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The engineering has already been completed and ready to go. It seems like the city wants to resolve LaSalle and Emett Squares first (undeniably easier projects). My sources tell me the planning department is up against the wall...asbolutely overwhelmed and understaffed to handle what is unprecedented activity for Providence.

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Yes, when this anti piece comes out, I'll write something. Everyone else should too.

<{POST_SNAPBACK}>

As someone who has actually READ this OpEd piece, I think it might be a good idea to wait and see what the OpEd says before making a blanket statement of opposition to it....

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As someone who has actually READ this OpEd piece, I think it might be a good idea to wait and see what the OpEd says before making a blanket statement of opposition to it....

<{POST_SNAPBACK}>

True, always good to see it first, but I'm thinking...

Why would I agree with height limits on buildings downtown?

Um, humm... Well, I guess... No... Not quite... Uh...

Nope! I can't see any reason to oppose taller buildings downtown. That's going to have to be one hell of an editorial to dent my predilections...

Let's see, taller buildings, when done right (preparing for my response):

1) Are an undeniable measure of civic pride and success...

2) In a dense area, they are more environmentally friendly...

3) They increase the return on a developer's property investment...

4) They create views, not just block them (look how much houses with skyline views go for on Benefit vs those without... I don't know anyone killing for skyline views of White Plains, Stamford, or Trenton (cities of size without much in the way of skylines)...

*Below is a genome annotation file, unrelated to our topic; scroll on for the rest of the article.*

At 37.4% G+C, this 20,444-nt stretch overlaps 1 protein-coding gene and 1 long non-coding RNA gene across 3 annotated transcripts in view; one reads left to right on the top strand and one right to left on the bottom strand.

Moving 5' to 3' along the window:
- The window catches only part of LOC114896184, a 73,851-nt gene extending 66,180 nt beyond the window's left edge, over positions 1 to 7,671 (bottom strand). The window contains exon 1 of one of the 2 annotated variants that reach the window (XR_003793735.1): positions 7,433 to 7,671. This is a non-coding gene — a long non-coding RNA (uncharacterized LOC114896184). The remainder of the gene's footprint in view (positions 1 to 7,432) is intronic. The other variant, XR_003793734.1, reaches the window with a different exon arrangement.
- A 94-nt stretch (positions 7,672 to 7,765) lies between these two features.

5) They increase the number of people living or working in an area, which itself is healthy for the local economy and retail...

6) In a city with such a reputation for already having a lot of barriers to building, why add such a clearly artificial additional barrier?

7) In the end, Providence is New England second largest city... That's city. For people desiring small, quaint municipalities where the trees and birds are all that's above their heads (including around the highways!), then may I recommend Bristol, Barrington, West Warwick, Cranston, East Providence, East Greenwich, North Kingston, Westerly, Newport, or virtually any other place in the entire state of RI, since Providence is our only skyscraper city.

There have been tall buildings here for over a century. Why on Earth would we want to limit that now? What is the sudden, critical imperative for this? How many of the people in these well meaning groups actually live in the downtown area affected, or even in the city proper?

With all the other problems Providence needs to address (schools, crime, cleanliness, job creation, taxes, roads, etc) this seems sooooo far down the list of issues, that for these groups to even bring it up seems to me like a mild form of collective civic self-mutiliation, if not full-on civic suicide.

- Garris

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The engineering has already been completed and ready to go.  It seems like the city wants to resolve LaSalle and Emett Squares first (undeniably easier projects).  My sources tell me the planning department is up against the wall...asbolutely overwhelmed and understaffed to handle what is unprecedented activity for Providence.

<{POST_SNAPBACK}>

Damn, too bad... Not that LaSalle and Emett Squares don't need attention, but that's like nibbling on the edge of the jelly donut without eating the center...

One would imagine that if they are somewhat overwhelmed, they'd turn all their resources towards singular, important, achievable projects rather than distracting themselves and dividing resources between lots of little issues, but what do I know... :whistling:

- Garris

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True, always good to see it first, but I'm thinking...

Why would I agree with height limits on buildings downtown?

<{POST_SNAPBACK}>

If I remember correctly, it has no mention of a height limit downtown.

It takes exception more to the process of the zoning re-write than the actual provisions of the new zoning.

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True, always good to see it first, but I'm thinking...

Why would I agree with height limits on buildings downtown?

Um, humm...  Well, I guess... No...  Not quite...  Uh...

Nope!  I can't see any reason to oppose taller buildings downtown.  That's going to have to be one hell of an editorial to dent my predilections...

Let's see, taller buildings, when done right (preparing for my response):

1) Are an undeniable measure of civic pride and success... 

2) In a dense area, they are more environmentally friendly...

3) They increase the return on a developer's property investment...